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INVESTINGWall Street Dips Slightly Before Key Inflation Report, Bitcoin Soars to New Highs

Wall Street was painted red yesterday, though in moderate terms. Risk reduction took place a day ahead of the release of the American spending report, which will contain the inflation measure preferred by the Fed. The EUR/USD exchange rate fell to 1.08 before rebounding to around 1.0840 later in the day. The yield of American bonds decreased. Several Federal Reserve representatives voiced their support for percent rate cuts this year. Bitcoin hit a new multi-month peak at 64 thousand USD, nearing its record valuation from 2021.

Yesterday’s speeches by Fed representatives were relatively cautious, with some having a slightly more dovish tone. Susan Collins declared that it would be advisable to start easing monetary policy this year. She emphasized that reaching the inflation target will be a “bumpy” process, and she would personally like to see more evidence of a lasting price stability trajectory. John Williams very clearly stated that the Fed will lower the cost of money this year. His reasons included the strong economy and expected further decrease in inflation. At the same time, he made the pace of reduction dependent on economic data. He concluded with the remark that the Fed still has “a long way to go to reach its target” – a sentence that decision-makers always reiterate to prevent the market from interpreting their earlier words as overly dovish. Bostic from Atlanta considered a patient approach to monetary policy as correct. He outright rejected declaring victory in the fight against inflation.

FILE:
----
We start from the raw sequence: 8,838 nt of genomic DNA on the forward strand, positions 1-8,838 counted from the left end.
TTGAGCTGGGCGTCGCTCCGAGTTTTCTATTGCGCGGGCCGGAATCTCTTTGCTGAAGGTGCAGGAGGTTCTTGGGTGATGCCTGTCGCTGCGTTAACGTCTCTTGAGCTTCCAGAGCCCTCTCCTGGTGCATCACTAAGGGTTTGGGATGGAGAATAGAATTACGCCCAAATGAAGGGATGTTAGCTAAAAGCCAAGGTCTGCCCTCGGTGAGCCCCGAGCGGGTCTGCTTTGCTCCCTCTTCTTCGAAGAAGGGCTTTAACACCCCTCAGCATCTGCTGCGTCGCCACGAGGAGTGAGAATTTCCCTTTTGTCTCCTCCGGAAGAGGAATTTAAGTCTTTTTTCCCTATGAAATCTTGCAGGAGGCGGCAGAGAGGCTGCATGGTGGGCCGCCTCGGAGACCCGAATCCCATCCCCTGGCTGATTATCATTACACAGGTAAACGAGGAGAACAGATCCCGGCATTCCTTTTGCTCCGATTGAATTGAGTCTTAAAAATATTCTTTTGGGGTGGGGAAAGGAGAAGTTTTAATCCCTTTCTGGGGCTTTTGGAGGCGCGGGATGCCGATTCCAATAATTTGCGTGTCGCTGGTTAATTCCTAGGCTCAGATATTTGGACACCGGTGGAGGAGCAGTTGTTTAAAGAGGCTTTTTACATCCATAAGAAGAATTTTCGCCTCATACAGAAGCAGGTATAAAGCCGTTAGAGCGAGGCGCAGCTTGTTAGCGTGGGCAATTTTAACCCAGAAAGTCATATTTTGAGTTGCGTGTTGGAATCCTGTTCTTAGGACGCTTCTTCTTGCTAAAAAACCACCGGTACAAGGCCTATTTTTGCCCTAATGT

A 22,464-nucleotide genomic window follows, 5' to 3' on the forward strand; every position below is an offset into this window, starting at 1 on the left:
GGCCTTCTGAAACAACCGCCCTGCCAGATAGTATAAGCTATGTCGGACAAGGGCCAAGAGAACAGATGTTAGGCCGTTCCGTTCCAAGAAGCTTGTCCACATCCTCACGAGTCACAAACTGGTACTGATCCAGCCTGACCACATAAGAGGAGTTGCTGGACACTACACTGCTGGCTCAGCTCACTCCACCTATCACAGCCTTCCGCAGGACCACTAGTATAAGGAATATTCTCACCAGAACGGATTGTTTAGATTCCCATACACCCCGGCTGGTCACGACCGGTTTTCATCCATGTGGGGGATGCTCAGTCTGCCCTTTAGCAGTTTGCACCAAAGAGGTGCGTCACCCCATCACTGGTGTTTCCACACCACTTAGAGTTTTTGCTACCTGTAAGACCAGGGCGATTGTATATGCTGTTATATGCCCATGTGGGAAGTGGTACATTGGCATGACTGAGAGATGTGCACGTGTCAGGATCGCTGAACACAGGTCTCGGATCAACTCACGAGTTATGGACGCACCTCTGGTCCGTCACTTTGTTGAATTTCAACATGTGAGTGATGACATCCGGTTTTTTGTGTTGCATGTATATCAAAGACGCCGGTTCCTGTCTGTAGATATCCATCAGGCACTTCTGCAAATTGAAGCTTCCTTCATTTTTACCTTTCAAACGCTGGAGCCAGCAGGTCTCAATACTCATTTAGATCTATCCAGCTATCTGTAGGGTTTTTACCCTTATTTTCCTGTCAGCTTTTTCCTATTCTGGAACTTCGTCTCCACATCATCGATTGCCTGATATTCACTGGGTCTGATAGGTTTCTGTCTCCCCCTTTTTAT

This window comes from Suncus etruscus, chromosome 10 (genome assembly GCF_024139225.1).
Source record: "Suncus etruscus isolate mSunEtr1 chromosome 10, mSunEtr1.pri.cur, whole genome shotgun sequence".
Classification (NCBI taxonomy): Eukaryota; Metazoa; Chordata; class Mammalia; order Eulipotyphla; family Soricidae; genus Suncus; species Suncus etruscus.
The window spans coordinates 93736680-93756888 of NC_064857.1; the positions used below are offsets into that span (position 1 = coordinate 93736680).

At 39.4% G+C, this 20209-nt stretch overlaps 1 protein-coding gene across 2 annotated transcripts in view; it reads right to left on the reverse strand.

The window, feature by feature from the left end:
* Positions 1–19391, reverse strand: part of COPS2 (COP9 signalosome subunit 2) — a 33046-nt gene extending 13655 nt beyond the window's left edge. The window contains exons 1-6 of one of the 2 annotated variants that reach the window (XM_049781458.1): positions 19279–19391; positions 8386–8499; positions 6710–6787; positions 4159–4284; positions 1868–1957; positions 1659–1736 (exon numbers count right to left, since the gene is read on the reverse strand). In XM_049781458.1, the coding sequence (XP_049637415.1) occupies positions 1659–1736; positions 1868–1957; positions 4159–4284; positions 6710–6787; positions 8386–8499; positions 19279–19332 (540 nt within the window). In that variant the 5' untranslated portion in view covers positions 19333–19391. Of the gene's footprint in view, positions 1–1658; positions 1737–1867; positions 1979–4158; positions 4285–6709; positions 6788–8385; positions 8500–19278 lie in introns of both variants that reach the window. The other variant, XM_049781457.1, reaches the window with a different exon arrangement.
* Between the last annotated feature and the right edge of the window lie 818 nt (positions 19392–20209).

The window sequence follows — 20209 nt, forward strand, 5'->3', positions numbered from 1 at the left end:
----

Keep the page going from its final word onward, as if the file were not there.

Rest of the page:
Yesterday, the yield on 2-year US treasury bonds fell nearly 6 bp to 4.64 percent while 10-year yields dropped 4 bp to 4.26 percent. German government 10-year bonds remained unchanged at 2.46 percent, while British equivalents fell 1bp to 4.19 percent. As for data from the US, the second GDP estimate for the fourth quarter was slightly revised downward to 3.2 percent YoY compared to 3.3 percent in the preliminary estimate. Private consumption was revised upward, from initially 2.8 percent to 3 percent.

Today, the main focus will be on the PCE deflator for January, in light of recent higher-than-expected CPI and PPI inflation reports for January. The market consensus for the main PCE deflator stands at 2.4 percent year on year (previously 2.6 percent), and expectations for the core rate are at 2.8 percent (previously 2.9 percent). There is a slightly higher risk that today’s figures will be higher, and if this happens, the dollar might strengthen, meaning that the euro-dollar rate could fall below 1.08. Above all, the month-on-month dynamics of the PCE core deflator have yet to permanently “return” to pre-pandemic levels, which will undoubtedly be noticed by American policymakers. In addition, the constant risk factor is high wage pressure, indicating the central bank’s cautious approach, which will likely be illustrated by the continuation of the “higher for longer” strategy.

Łukasz Zembik Oanda TMS Brokers.

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